Putting the ‘a’ in STEM: why the arts is vital for future sci-tech successBlathnaid O’Deaon February 15, 2022 at 07:00 Silicon RepublicSilicon Republic

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Most people would probably acknowledge that science and technology would not go very far without communication and creativity.

Indeed, some have gone so far as to add an extra letter into the STEM acronym, changing it from ‘Science Technology Engineering and Mathematics’ to ‘Science Technology Engineering Arts and Mathematics’, or STEAM.

It could be argued that the ‘arts’, with its focus on diversity, inclusivity and emotional intelligence, is the fuel that powers the STEAM train.

Nicola Millard and Liana Tomescu are both at different stages of their careers in different countries and in different industries. However, the two women have their passion for technology and communication in common.

Tomescu and Millard both appeared at a virtual event run by Connecting Women in Technology (CWIT) as part of the BT Young Scientist and Technology Exhibition 2022.

Millard is a principal innovation partner with BT, while Tomescu works in cybersecurity for Microsoft. They joined a panel of other tech professionals to discuss the future of technology recently.

SiliconRepublic.com had a chat with both women, during which they discussed their thoughts on creating a diverse and inclusive tech ecosystem, as well as the importance of good communication in their own careers.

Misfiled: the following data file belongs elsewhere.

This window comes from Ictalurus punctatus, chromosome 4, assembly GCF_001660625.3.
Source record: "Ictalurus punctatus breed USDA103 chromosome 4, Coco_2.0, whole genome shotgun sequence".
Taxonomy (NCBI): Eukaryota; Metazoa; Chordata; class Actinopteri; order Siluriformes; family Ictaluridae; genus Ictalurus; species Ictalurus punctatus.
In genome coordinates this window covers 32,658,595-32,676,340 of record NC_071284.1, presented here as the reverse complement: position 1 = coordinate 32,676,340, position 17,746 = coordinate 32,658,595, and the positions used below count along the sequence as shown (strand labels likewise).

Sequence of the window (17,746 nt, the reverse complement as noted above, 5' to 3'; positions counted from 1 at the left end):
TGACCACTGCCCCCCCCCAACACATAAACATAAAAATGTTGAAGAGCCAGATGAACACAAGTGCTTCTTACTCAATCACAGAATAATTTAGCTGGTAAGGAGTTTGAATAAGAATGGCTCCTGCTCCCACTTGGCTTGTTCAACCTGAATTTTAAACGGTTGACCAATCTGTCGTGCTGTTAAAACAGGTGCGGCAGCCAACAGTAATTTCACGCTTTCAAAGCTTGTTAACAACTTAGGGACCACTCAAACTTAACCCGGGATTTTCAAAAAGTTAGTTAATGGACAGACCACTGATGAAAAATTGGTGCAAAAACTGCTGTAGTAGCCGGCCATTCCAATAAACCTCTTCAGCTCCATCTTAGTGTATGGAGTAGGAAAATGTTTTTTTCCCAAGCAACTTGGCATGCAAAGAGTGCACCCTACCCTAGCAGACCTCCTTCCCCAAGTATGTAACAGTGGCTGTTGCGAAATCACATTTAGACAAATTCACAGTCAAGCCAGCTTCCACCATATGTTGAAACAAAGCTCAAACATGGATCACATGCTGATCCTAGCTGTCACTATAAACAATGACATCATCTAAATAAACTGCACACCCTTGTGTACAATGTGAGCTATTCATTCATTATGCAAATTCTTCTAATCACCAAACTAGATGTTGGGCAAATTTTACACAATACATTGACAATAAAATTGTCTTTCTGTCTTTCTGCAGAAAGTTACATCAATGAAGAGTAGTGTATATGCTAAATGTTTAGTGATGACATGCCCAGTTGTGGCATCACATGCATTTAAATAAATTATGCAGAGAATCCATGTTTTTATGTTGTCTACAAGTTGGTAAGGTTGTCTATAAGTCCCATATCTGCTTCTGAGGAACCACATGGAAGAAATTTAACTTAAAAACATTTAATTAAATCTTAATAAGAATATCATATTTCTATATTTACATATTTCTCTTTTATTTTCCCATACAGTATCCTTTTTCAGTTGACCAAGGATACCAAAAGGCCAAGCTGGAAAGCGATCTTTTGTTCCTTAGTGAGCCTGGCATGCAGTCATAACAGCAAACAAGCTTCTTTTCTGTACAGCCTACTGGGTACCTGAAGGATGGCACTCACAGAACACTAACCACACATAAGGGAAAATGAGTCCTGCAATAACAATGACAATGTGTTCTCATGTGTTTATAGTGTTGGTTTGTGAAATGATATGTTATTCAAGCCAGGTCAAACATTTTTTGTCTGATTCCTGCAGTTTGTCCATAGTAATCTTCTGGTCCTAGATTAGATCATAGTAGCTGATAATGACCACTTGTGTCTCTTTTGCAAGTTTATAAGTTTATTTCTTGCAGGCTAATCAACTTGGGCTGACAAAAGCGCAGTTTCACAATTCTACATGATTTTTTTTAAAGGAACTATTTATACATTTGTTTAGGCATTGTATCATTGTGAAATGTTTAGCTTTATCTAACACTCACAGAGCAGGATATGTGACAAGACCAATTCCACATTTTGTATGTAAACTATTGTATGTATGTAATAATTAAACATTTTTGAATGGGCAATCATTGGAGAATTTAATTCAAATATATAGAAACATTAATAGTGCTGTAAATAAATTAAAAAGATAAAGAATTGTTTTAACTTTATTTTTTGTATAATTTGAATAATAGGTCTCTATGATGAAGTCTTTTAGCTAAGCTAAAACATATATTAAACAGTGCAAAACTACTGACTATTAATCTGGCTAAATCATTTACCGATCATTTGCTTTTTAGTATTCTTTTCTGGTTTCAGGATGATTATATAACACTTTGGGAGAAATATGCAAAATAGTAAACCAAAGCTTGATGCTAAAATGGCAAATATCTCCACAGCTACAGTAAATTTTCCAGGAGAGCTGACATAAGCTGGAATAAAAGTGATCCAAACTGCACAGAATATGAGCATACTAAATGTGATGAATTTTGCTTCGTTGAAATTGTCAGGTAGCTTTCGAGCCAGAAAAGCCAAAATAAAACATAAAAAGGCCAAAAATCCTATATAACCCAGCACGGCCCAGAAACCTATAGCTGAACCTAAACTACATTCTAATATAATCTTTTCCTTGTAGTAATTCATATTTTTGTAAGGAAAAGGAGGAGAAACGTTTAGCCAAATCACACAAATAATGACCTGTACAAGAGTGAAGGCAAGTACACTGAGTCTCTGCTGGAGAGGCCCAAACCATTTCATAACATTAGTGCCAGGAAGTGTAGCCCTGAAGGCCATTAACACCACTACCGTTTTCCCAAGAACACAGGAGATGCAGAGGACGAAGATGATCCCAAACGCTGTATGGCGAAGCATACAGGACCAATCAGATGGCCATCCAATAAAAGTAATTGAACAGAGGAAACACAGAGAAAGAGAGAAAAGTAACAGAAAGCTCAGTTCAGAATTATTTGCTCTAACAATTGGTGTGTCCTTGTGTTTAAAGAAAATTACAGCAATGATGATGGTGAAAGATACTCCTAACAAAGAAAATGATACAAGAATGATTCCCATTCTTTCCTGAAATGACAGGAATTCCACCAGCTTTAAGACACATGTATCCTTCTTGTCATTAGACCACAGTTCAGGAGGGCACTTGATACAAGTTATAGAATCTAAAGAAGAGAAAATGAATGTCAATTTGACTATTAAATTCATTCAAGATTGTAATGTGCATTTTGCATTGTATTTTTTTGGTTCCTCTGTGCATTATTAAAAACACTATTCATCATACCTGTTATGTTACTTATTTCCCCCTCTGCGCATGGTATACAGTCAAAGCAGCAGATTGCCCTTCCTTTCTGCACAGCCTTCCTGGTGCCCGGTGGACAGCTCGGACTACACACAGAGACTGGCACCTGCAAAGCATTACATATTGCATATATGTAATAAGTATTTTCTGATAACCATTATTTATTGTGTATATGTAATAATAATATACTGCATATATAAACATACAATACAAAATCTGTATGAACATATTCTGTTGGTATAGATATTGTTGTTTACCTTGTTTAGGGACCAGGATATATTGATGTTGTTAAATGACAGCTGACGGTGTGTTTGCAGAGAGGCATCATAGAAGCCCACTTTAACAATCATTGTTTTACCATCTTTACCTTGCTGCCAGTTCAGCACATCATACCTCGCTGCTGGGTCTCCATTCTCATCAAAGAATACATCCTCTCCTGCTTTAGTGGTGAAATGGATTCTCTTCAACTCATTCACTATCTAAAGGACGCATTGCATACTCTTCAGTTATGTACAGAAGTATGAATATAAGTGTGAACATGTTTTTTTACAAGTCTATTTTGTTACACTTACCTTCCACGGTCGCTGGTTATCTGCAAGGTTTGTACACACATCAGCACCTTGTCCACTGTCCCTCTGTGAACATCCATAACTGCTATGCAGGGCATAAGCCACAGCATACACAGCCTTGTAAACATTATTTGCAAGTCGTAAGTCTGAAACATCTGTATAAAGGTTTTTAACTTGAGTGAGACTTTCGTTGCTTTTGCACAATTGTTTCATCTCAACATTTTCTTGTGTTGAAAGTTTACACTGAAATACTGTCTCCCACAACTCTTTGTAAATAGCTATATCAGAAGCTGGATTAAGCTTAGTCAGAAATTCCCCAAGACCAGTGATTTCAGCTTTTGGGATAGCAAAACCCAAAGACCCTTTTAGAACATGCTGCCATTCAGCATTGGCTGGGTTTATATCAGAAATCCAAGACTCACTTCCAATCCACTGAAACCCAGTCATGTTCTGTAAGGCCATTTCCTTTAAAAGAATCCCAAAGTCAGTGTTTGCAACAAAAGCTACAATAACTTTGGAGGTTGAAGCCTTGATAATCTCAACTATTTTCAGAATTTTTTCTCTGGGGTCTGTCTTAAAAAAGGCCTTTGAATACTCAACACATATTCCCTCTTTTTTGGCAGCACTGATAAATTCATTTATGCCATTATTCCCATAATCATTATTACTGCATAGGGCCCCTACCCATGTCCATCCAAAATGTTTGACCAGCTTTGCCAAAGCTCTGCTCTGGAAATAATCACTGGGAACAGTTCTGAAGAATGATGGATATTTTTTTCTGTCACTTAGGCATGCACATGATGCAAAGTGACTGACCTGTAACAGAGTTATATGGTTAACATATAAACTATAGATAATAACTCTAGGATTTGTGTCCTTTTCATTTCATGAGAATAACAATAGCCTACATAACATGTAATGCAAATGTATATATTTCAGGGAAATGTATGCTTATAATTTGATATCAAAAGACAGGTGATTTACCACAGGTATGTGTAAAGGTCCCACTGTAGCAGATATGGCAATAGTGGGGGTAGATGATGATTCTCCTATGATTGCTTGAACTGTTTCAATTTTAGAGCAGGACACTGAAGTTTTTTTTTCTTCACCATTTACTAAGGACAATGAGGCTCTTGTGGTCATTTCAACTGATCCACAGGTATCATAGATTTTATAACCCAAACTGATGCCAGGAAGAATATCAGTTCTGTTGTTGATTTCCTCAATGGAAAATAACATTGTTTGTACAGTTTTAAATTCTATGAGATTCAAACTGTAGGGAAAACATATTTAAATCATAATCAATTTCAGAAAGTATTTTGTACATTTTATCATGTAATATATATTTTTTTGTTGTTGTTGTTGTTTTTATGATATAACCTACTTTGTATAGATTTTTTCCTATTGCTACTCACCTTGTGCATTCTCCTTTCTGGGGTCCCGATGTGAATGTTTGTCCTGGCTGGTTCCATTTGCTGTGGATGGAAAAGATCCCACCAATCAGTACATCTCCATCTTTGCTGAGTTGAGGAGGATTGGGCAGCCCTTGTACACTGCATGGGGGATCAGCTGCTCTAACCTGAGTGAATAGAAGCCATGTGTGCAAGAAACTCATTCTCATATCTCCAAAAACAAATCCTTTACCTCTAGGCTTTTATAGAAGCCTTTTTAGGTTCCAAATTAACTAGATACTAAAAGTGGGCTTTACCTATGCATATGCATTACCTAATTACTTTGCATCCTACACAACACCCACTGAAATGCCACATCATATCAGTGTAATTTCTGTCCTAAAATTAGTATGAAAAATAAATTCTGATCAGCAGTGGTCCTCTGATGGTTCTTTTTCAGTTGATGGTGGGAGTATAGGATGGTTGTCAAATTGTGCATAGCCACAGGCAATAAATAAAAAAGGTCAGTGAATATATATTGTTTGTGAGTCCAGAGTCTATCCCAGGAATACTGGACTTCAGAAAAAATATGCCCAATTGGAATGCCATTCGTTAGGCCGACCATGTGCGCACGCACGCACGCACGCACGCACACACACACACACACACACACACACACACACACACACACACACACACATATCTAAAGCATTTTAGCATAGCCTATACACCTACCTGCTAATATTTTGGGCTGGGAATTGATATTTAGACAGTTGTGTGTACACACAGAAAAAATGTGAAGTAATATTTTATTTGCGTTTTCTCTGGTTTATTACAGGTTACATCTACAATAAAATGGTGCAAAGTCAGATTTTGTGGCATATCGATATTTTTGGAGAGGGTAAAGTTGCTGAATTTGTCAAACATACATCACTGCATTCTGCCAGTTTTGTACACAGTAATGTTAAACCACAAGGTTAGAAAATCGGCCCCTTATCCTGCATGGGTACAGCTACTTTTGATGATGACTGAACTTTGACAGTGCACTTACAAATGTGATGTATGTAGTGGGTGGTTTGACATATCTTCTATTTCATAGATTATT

Tomescu might have only graduated in 2016, but that hasn’t stopped her from becoming involved in advocacy work alongside her day job in Microsoft Ireland’s cybersecurity team. She works with CWIT as its early careers pillar lead.

She joined the organisation initially as a volunteer before getting “really, really involved in it.” Then, she said to herself, “why don’t I lead?”

Her bosses at Microsoft were very supportive of her work with CWIT as the company was one of CWIT’s founders. It was established more than a decade ago.

It offers several different outreach programmes for encouraging young women and girls (and underrepresented people in general, Tomescu clarifies) into the STEM sector. Tomescu’s Tech Starter ‘pillar’ comes in at the third-level stage organising careers workshops, networking events, panel discussions and giving young people the opportunities to ask questions of women who are actually working in the STEM industry.

Her work is focused on inspiring the next generation of tech stars and giving them the chance to see women role models in action at events, both virtual and in-person around the country.

Tomescu says that it’s vital to show girls and women “what’s possible for them.” She says that she personally has also benefitted from seeing women represented in the STEM sector.

“It’s always easier to follow a path if you can see that others like you have already done it. There’s a lady that I work with, she’s in my broader team, and she is so inspirational. She’s the technology lead of our team, and she’s going after all the new stuff and she’s always on the ball with everything… it’s lovely to see, and it makes me feel that I can do that too. There’s nothing stopping me from also being like her and going down that path if I want to.”

Tomescu also runs a book club as part of her work with CWIT. It offers participants a chance to read and discuss books mostly with a “feminist focus” in an informal way. One of the most memorable sessions for Tomescu was when they read and discussed Caroline Criado Perez’s ‘Invisible Women: Data Bias in a World Designed for Men.’

“I loved it so much,” she says, explaining that when she read the book initially it gave her the idea to start a book club. She plans to expand the book club to include podcasts and TV series. The events function as a sort of an informal “fireside chat.” She has plenty of other plans too, which she says she is in the process of putting in motion. She wants to run a careers-focused workshop introducing students to the basics of cybersecurity, something that is very close to her heart.